Sjgren's syndrome is a chronic autoimmune disease characterized by immune cell infiltration into exocrine glands, particularly the salivary and lacrimal glands which leads to severe loss of secretory function and consequent oral and ocular health problems. The disease affects four million Americans with over 90% of those affected being female. Currently, there are no effective therapies to inhibit or reverse the course of Sjgren's syndrome. Treatments are limited to ameliorating the disease's symptoms and may be needed life-long. Accordingly, there is a need to develop new therapeutic approaches for Sjgren's syndrome that can safely control the underlying inflammatory responses. Recently, it has become appreciated that T cells and antigen- presenting cells express gamma-amino-butyric acid receptors (GABA-Rs) and that the activation of these receptors has several desirable effects for inhibiting inflammation, including 1) inhibiting Th17 and Th1 responses, 2) reducing APC proinflammatory activity, and 3) promoting CD4+ and CD8+ Treg responses. These immunoregulatory actions have enabled oral GABA administration to reverse chronic T cell-mediated autoimmune diseases such as type 1 diabetes (T1D), multiple sclerosis (MS), and rheumatoid arthritis after the onset of clinical symptoms in mouse models of these disorders. Human T cells also express GABA-Rs, and GABA has been shown to regulate them in a similar fashion. GABA's immunomodulatory effects are modest, do not cause immuno-depletion, and GABA is safe for human consumption. Clinical trials of oral GABA for T1D are currently underway. Given the ability of GABA-R agonists to reverse disease in different chronic autoimmune disease models, each of which have different etiologies and occur in mice with different genetic backgrounds, it is reasonable to posit that oral GABA treatment could provide a novel and safe therapy to help ameliorate Sjgren's syndrome. This proposal will test the ability of oral GABA therapy to ameliorate disease in two different mouse models of Sjgren's syndrome when given at early and advanced stages of the disease. A proof-of- principle could lead to rapid clinical translation due to the safety of GABA consumption.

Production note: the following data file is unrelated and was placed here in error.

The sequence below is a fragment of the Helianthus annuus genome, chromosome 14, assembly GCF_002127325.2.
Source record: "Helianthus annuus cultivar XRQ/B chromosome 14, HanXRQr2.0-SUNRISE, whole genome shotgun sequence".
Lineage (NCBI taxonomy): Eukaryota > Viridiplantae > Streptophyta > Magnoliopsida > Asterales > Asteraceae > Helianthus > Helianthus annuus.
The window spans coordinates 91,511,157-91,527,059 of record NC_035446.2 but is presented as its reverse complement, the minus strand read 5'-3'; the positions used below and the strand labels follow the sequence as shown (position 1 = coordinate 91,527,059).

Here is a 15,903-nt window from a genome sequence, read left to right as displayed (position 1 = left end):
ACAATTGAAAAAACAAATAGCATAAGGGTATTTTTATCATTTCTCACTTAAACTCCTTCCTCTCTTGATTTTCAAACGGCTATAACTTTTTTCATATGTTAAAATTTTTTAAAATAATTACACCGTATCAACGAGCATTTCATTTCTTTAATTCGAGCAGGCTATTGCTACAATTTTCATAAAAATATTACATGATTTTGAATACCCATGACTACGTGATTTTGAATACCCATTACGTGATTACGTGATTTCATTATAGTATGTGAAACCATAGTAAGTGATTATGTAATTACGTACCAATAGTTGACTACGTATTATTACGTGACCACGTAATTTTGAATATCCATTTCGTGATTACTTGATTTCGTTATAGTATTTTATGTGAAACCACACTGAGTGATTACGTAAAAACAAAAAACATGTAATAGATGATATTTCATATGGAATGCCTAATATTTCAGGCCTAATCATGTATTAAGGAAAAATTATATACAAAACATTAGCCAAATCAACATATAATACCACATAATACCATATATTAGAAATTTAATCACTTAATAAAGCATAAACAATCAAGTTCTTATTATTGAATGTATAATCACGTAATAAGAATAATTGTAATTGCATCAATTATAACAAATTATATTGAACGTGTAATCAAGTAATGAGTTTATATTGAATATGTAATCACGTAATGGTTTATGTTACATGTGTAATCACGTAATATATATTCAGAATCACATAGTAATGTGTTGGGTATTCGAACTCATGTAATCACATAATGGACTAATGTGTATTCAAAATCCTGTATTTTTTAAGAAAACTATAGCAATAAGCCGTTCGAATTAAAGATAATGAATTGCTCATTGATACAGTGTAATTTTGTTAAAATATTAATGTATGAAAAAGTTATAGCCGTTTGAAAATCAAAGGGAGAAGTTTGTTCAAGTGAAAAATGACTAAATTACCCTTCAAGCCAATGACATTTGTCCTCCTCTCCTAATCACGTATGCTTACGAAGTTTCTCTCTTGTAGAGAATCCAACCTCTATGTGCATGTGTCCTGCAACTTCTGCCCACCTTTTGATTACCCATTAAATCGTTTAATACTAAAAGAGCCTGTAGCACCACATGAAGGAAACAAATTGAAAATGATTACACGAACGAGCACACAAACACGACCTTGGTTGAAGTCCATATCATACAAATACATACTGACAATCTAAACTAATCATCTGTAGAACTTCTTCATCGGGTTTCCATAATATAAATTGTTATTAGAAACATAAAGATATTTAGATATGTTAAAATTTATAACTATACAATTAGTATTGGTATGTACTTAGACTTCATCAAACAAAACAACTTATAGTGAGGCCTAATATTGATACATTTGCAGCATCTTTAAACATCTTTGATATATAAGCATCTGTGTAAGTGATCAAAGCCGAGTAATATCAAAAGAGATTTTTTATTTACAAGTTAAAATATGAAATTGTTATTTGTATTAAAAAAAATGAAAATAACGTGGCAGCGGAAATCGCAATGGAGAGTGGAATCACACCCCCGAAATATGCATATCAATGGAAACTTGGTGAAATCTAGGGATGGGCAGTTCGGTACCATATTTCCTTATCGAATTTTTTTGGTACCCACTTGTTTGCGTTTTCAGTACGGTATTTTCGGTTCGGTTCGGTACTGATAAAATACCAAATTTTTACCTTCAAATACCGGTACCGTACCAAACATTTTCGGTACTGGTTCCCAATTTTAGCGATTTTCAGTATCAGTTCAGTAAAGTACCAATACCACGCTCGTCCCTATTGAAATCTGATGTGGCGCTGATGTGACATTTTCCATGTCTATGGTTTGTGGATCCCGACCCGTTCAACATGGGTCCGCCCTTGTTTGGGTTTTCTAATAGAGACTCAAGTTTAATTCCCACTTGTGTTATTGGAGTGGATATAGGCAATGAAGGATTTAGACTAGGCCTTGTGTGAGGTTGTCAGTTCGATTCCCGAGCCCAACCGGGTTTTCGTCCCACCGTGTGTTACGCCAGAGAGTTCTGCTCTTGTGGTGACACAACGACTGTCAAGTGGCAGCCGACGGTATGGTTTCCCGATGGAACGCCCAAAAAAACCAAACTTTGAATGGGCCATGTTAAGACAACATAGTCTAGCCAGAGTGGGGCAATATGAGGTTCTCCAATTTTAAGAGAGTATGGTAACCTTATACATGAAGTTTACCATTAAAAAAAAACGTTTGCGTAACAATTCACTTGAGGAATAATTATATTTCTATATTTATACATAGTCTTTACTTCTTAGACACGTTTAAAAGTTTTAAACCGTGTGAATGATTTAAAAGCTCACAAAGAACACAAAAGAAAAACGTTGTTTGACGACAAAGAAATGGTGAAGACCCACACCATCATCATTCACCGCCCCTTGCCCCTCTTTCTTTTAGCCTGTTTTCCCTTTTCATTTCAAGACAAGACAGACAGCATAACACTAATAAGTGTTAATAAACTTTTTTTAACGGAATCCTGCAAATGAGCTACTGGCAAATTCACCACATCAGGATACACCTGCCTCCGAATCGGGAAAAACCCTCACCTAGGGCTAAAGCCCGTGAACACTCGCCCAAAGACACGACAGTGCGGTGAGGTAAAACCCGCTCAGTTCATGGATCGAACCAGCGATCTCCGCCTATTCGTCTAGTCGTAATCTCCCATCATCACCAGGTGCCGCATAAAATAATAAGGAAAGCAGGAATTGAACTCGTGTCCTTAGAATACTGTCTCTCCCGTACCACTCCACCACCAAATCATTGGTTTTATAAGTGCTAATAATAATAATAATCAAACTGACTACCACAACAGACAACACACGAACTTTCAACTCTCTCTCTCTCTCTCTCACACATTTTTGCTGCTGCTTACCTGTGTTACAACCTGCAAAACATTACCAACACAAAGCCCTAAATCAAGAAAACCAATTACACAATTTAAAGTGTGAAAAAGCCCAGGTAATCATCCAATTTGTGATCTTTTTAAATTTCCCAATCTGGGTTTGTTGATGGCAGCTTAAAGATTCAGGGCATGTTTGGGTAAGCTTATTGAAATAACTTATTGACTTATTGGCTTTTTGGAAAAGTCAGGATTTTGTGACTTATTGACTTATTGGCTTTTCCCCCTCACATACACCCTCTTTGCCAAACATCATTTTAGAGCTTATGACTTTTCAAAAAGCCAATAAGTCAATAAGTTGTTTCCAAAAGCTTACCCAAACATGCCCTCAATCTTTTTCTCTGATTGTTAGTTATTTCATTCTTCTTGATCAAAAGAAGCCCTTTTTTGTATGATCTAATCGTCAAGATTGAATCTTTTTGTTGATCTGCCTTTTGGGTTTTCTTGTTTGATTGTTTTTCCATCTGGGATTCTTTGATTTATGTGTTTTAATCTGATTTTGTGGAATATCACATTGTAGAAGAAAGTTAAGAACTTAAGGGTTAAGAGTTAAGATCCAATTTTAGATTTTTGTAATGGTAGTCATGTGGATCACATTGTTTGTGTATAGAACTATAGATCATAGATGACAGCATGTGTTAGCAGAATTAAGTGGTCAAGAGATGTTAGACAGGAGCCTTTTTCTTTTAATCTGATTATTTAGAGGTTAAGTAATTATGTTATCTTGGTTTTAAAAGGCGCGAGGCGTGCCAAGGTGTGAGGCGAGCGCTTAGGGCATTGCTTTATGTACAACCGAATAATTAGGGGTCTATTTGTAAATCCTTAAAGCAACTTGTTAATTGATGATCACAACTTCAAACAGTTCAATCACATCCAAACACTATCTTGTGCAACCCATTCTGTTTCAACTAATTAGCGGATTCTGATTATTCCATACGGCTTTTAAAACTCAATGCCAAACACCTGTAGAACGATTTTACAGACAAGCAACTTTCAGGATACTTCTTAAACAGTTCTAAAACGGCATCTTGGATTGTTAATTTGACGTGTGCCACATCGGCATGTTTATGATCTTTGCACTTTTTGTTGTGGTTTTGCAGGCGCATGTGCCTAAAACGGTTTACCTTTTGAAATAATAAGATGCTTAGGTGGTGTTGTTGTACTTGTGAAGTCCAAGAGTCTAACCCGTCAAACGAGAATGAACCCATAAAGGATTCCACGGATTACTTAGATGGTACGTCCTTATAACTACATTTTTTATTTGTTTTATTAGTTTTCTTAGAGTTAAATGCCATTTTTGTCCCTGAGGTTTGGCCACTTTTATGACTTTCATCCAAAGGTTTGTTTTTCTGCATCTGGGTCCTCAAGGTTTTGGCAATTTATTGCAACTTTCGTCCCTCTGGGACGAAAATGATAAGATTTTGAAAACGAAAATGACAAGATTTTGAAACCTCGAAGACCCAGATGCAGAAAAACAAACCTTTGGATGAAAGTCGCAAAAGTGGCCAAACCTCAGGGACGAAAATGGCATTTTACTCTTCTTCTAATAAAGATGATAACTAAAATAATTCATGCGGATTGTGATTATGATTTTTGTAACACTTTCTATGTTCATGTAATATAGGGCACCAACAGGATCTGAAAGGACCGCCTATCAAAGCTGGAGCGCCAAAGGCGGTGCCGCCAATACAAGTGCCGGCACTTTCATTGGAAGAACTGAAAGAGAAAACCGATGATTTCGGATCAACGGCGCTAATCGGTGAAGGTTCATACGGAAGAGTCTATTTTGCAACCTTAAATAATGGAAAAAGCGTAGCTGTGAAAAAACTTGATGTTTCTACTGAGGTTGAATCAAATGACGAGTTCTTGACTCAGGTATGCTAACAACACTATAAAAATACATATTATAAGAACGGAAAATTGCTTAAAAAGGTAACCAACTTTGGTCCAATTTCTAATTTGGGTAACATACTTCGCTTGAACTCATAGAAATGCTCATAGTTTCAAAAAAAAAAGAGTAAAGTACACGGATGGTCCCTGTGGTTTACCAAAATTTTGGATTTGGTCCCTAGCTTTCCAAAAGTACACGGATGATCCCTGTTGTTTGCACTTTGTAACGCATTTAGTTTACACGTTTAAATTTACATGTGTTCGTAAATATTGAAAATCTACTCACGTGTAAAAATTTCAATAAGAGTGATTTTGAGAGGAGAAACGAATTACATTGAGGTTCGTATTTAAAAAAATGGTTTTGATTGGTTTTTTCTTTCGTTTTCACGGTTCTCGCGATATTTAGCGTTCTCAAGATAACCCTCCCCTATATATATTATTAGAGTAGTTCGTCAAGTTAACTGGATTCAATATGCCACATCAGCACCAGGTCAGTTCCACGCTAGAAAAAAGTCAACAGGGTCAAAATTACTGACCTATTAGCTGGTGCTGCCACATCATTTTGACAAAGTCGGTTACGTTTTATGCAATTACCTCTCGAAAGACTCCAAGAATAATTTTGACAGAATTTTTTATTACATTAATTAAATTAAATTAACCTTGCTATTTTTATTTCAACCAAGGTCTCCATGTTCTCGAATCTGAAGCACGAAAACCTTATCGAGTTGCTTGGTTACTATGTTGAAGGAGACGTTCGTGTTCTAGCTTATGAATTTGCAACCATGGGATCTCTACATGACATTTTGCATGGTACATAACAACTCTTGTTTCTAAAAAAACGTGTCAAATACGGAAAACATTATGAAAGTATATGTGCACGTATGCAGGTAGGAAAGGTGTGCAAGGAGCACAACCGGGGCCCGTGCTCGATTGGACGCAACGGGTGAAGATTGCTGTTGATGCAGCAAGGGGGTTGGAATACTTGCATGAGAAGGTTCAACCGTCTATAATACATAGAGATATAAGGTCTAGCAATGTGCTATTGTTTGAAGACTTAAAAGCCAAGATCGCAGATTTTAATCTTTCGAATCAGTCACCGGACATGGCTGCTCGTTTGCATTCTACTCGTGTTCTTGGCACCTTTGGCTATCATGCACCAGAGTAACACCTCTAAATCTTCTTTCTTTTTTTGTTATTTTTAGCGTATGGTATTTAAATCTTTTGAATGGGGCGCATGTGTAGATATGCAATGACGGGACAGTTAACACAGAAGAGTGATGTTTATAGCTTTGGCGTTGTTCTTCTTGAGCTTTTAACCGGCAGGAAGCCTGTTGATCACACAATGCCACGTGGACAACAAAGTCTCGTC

Public Health Relevance

We anticipate that our studies will provide a proof-of-principle that GABA can effectivity treat Sjgren's syndrome in mouse models, providing the basis for rapid translation into clinical trials with Sjgren's syndrome patients.

National Institute of Health (NIH)
National Institute of Dental & Craniofacial Research (NIDCR)
Exploratory/Developmental Grants (R21)
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Oral, Dental and Craniofacial Sciences Study Section (ODCS)
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Chander, Preethi
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University of California Los Angeles
Schools of Medicine
Los Angeles
United States
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